right, easier than basic. thats like saying easier than scribbling in crayon (i used basic for > 20 years.)

what i ended up with was a language partly inspired by logo, heavily inspired by qbasic, with some of the nicest features of python.

qbasic:
screen 12
x = 5
y = 10 : pset (x, y), 14

fig:
x = 5
y = 10 : pset(x, y), 14

whats different?

like puppybasic did, fig runs in a term window. it has a shell command like qbasic did. it also has arrshell, which dumps command-line output into an array.

but heres a closer look at the syntax:

x = 5
y = 10 : pset(x, y), 14

suppose youre niklaus wirth, and you want his style of assignment:

x := 5
y := 10 : pset(x, y), 14

there, that works too. but unlike python, "explicit isnt always better than implicit":

x 5
y 10 : pset(x, y), 14

this also works.

maybe you like how turtle graphics in logo doesnt have so much punctuation (it didnt, in some implementations)

x 5
y 10 : pset x y 14

this works. so does this:

x 5
y 10 pset x, y, 14

the variable on the left is the one that gets worked with throughout the line:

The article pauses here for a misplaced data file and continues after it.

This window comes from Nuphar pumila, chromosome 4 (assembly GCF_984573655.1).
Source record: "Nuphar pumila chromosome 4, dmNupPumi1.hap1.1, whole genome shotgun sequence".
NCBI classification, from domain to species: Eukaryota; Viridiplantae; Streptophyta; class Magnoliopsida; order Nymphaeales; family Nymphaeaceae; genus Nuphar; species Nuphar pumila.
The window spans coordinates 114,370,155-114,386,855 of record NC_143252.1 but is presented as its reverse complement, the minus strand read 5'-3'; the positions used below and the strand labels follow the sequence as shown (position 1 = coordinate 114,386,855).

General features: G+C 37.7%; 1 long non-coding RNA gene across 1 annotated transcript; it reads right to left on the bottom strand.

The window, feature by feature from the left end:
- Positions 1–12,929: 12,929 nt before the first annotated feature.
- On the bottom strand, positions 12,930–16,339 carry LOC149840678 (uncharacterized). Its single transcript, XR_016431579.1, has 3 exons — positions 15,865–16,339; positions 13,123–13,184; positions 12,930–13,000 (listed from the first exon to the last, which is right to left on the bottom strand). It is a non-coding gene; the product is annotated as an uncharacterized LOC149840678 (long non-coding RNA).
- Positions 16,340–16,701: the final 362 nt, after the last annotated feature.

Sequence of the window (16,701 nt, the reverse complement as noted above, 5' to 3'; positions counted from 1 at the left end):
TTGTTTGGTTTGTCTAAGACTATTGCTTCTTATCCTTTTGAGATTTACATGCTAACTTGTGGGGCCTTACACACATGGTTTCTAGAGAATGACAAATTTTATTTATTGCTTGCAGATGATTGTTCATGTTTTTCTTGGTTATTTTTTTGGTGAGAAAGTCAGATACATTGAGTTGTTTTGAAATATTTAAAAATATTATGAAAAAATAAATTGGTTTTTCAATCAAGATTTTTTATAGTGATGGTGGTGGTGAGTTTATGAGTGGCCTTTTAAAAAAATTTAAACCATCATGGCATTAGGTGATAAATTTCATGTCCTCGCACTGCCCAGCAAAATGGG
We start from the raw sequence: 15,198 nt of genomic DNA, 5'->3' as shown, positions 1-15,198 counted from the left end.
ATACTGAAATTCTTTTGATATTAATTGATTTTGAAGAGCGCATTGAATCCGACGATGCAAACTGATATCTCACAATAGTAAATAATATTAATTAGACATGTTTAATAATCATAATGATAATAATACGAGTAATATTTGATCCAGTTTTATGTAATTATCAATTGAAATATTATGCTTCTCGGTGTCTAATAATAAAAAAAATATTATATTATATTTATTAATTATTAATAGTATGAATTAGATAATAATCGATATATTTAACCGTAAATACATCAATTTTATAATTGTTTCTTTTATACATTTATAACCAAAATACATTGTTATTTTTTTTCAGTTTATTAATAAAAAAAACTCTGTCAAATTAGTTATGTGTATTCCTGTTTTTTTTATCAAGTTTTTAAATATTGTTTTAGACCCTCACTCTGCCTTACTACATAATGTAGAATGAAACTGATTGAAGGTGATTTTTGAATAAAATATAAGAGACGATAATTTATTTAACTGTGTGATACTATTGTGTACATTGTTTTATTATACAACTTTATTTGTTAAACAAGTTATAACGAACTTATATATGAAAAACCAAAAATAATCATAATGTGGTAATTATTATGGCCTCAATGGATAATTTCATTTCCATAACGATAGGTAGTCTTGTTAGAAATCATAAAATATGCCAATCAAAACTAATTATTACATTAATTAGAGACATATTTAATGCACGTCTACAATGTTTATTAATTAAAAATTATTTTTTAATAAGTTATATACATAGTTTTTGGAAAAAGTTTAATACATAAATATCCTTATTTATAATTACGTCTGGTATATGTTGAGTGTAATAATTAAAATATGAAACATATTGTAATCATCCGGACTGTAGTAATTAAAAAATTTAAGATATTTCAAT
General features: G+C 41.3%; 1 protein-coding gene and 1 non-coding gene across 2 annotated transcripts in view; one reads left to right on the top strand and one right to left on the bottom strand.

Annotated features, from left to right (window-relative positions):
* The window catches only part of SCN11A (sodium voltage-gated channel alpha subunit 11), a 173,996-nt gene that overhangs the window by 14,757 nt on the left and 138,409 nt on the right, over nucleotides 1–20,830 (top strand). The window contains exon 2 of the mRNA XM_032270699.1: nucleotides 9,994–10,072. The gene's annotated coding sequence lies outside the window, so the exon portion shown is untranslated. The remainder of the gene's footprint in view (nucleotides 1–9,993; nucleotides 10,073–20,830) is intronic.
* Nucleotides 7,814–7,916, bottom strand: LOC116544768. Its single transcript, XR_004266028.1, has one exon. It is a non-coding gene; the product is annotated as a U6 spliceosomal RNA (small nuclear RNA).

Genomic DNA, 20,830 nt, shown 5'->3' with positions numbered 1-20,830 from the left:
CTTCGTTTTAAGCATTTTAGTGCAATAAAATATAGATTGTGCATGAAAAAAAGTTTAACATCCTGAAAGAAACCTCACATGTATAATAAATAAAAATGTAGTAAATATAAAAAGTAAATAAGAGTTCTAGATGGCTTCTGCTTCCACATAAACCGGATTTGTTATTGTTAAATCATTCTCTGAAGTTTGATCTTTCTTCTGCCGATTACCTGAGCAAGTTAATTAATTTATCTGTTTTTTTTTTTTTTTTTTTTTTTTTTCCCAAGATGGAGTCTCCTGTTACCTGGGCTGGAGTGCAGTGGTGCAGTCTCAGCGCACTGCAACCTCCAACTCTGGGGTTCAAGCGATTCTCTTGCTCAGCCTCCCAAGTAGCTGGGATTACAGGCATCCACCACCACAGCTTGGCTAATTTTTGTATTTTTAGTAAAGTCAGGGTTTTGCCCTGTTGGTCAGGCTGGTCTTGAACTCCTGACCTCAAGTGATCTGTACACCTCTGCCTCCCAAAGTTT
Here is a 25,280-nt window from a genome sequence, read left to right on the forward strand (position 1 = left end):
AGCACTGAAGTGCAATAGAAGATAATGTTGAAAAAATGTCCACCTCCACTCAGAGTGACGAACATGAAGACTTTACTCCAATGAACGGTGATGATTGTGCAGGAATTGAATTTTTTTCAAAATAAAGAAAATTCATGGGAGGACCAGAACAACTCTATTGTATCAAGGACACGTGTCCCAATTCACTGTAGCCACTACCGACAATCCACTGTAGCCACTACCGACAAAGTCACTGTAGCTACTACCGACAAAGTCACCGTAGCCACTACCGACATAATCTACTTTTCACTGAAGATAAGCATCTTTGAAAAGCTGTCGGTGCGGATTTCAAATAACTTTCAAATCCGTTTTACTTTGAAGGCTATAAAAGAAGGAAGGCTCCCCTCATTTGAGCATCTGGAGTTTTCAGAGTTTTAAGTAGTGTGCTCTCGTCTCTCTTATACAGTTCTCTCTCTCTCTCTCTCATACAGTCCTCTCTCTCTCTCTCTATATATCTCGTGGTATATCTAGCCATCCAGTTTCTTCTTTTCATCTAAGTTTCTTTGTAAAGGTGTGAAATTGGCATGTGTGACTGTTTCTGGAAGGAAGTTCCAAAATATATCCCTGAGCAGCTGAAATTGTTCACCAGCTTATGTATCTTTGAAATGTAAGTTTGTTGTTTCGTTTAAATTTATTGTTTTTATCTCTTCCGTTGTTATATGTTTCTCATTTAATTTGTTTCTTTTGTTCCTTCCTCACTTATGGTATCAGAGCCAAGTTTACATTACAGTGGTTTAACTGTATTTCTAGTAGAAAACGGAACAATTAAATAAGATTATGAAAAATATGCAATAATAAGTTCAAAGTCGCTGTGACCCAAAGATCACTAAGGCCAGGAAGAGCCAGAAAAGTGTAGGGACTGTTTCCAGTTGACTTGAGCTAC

x 5
y = x times 10 : print

in basic that would be:

x = 5
y = x * 10 : print y

change the * to times and remove y:

x = 5
y = x times 10 : print

and you have fig code.

only "quotes for strings" and # hashes for comments are required. other syntax is optional.

it has a fixed parameter count per command:

p "hello" left 2

left always has 1 parameter.

it covers variables (including nice array features), input, output (including very basic graphics), basic math (including a few trig functions) and loops, conditionals and functions.

in fewer than 100 commands.

ive used it to remaster puppy, debian, devuan, void linux.

pet package: http://murga-linux.com/puppy/viewtopic.php?mode=attach&id=99110

google drive folder: https://drive.google.com/drive/folders/0ByUDhE3nQF8uU2N1ZTdXRnpIakU

this thing: https://imgur.com/oZ0zc1M

but it wont translate basic to python.

its the thing i worked on instead of translating to basic to python, because it was more useful to me and translating basic directly wasnt.

i was tired of basic and wanted something inspired by it instead.

i still use basic commands in it like print, int, mid, left, right, pset, cls, line, locate, lineinput...

it does colour changes (i let someone name it colortext, sorry) and locate in the term using ansi escape codes. you dont have to know the codes, it does that for you.